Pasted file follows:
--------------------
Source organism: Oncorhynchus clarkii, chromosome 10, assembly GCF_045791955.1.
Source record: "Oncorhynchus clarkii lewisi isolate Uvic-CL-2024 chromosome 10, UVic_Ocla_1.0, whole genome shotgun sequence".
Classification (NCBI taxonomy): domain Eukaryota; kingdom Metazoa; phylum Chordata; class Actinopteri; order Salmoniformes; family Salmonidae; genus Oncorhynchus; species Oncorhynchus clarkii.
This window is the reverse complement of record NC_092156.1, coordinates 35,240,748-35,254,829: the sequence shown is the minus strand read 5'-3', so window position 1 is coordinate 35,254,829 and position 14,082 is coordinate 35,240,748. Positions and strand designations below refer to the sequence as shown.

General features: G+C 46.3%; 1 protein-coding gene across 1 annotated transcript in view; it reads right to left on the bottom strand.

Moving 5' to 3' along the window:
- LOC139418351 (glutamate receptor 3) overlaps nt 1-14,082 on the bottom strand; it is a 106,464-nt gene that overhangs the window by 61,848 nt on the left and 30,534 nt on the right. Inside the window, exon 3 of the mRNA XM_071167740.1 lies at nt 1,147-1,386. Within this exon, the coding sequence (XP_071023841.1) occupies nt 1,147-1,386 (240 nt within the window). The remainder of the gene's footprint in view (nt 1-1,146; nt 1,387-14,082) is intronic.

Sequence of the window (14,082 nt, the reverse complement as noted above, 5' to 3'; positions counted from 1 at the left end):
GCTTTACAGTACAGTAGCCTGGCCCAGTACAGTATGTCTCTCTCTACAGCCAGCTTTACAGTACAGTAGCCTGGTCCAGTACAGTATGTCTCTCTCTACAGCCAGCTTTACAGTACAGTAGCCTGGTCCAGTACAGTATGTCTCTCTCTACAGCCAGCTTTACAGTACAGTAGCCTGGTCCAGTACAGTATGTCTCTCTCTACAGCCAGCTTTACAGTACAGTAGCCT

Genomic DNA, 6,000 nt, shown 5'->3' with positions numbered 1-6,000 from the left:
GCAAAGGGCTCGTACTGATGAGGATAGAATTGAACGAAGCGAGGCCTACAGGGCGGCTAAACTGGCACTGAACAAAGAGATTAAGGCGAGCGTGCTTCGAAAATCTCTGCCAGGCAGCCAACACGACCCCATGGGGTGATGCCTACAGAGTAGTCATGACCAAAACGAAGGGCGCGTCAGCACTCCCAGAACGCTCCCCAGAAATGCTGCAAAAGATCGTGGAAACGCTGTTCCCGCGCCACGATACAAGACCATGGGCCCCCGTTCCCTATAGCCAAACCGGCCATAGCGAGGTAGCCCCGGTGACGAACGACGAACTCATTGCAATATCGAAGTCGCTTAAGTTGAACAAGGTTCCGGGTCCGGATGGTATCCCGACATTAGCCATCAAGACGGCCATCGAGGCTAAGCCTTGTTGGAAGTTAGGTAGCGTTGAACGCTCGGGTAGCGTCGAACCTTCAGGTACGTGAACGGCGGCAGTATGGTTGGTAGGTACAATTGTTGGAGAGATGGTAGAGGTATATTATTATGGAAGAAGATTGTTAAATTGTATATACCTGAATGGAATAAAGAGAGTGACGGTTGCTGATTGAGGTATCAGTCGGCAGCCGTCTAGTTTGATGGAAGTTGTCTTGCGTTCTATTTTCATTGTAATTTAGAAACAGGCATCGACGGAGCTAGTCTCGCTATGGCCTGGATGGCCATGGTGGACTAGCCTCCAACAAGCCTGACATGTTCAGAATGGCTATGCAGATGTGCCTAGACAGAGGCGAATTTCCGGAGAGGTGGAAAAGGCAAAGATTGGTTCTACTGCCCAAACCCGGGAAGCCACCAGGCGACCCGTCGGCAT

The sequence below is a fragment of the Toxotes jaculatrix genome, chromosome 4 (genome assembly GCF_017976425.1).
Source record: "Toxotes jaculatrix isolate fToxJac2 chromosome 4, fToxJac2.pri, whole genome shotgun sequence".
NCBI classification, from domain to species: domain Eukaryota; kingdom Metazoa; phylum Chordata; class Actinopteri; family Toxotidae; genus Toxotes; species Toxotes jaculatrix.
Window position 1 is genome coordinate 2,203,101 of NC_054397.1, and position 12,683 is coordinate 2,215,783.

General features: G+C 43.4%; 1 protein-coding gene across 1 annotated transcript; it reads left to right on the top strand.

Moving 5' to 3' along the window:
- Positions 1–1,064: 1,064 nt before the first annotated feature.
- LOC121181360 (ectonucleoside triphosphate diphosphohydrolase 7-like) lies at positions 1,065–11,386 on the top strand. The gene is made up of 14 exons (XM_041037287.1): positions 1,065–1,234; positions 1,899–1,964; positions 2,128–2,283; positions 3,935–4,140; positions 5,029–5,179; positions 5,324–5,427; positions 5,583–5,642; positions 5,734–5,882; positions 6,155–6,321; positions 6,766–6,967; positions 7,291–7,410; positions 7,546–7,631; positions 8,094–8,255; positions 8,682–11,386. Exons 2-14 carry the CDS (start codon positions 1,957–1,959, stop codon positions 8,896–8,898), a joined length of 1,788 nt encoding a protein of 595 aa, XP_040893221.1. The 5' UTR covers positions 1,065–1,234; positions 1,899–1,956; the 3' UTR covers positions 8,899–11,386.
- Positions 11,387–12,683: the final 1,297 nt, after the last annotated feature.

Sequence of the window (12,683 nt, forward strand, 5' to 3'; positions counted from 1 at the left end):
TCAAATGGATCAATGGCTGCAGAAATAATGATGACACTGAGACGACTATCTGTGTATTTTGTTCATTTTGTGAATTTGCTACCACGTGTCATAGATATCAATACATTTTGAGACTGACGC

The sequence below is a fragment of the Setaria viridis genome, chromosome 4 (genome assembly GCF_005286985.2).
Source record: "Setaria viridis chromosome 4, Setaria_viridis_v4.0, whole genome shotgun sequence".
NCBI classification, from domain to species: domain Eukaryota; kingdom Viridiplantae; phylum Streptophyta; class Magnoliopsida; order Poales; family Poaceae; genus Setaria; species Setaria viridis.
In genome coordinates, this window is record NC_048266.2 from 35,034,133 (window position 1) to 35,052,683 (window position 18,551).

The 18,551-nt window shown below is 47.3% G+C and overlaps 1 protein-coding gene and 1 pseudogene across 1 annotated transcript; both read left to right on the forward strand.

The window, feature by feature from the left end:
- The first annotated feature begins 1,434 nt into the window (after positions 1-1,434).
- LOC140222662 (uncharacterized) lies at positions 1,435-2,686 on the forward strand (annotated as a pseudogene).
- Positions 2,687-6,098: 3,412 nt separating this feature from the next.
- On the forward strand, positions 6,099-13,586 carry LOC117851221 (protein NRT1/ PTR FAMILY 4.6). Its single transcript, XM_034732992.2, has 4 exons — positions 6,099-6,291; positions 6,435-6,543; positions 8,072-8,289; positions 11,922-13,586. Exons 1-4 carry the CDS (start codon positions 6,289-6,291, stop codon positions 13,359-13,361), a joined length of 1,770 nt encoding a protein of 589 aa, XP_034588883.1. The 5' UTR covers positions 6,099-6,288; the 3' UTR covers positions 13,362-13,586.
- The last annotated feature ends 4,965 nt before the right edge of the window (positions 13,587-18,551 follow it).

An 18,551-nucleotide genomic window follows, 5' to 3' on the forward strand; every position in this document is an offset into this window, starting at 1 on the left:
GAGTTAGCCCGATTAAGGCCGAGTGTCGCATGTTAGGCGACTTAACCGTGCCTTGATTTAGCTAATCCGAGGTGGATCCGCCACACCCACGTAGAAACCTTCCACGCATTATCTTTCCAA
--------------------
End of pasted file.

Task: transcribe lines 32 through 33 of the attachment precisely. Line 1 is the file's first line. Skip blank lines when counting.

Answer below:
- On the forward strand, positions 6,099-13,586 carry LOC117851221 (protein NRT1/ PTR FAMILY 4.6). Its single transcript, XM_034732992.2, has 4 exons — positions 6,099-6,291; positions 6,435-6,543; positions 8,072-8,289; positions 11,922-13,586. Exons 1-4 carry the CDS (start codon positions 6,289-6,291, stop codon positions 13,359-13,361), a joined length of 1,770 nt encoding a protein of 589 aa, XP_034588883.1. The 5' UTR covers positions 6,099-6,288; the 3' UTR covers positions 13,362-13,586.
- The last annotated feature ends 4,965 nt before the right edge of the window (positions 13,587-18,551 follow it).